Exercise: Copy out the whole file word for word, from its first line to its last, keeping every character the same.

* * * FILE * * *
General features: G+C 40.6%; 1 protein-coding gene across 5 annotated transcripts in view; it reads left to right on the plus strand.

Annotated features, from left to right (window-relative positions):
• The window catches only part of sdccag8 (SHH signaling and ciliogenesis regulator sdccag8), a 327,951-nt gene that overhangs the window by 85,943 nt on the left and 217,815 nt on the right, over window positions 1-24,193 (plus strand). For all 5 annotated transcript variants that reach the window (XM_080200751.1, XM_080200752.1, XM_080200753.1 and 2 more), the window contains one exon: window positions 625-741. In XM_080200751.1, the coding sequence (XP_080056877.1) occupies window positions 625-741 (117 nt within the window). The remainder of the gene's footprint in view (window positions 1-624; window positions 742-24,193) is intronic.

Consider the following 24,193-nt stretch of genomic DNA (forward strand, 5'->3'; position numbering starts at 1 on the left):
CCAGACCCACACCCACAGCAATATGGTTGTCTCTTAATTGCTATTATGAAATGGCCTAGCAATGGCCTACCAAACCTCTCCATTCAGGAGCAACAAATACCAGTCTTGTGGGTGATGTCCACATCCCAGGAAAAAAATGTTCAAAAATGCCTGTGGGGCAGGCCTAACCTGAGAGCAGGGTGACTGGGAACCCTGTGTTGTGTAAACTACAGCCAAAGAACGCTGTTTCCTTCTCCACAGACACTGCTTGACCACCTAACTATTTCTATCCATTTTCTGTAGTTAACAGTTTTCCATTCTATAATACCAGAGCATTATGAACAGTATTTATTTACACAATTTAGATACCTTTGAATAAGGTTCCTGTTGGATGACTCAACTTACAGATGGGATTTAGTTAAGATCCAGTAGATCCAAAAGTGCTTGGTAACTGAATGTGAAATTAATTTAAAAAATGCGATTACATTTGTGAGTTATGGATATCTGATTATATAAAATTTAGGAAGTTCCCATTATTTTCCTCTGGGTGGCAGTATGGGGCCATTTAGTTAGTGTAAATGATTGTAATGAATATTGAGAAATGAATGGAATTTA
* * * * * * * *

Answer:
General features: G+C 40.6%; 1 protein-coding gene across 5 annotated transcripts in view; it reads left to right on the plus strand.

Annotated features, from left to right (window-relative positions):
• The window catches only part of sdccag8 (SHH signaling and ciliogenesis regulator sdccag8), a 327,951-nt gene that overhangs the window by 85,943 nt on the left and 217,815 nt on the right, over window positions 1-24,193 (plus strand). For all 5 annotated transcript variants that reach the window (XM_080200751.1, XM_080200752.1, XM_080200753.1 and 2 more), the window contains one exon: window positions 625-741. In XM_080200751.1, the coding sequence (XP_080056877.1) occupies window positions 625-741 (117 nt within the window). The remainder of the gene's footprint in view (window positions 1-624; window positions 742-24,193) is intronic.

Consider the following 24,193-nt stretch of genomic DNA (forward strand, 5'->3'; position numbering starts at 1 on the left):
CCAGACCCACACCCACAGCAATATGGTTGTCTCTTAATTGCTATTATGAAATGGCCTAGCAATGGCCTACCAAACCTCTCCATTCAGGAGCAACAAATACCAGTCTTGTGGGTGATGTCCACATCCCAGGAAAAAAATGTTCAAAAATGCCTGTGGGGCAGGCCTAACCTGAGAGCAGGGTGACTGGGAACCCTGTGTTGTGTAAACTACAGCCAAAGAACGCTGTTTCCTTCTCCACAGACACTGCTTGACCACCTAACTATTTCTATCCATTTTCTGTAGTTAACAGTTTTCCATTCTATAATACCAGAGCATTATGAACAGTATTTATTTACACAATTTAGATACCTTTGAATAAGGTTCCTGTTGGATGACTCAACTTACAGATGGGATTTAGTTAAGATCCAGTAGATCCAAAAGTGCTTGGTAACTGAATGTGAAATTAATTTAAAAAATGCGATTACATTTGTGAGTTATGGATATCTGATTATATAAAATTTAGGAAGTTCCCATTATTTTCCTCTGGGTGGCAGTATGGGGCCATTTAGTTAGTGTAAATGATTGTAATGAATATTGAGAAATGAATGGAATTTA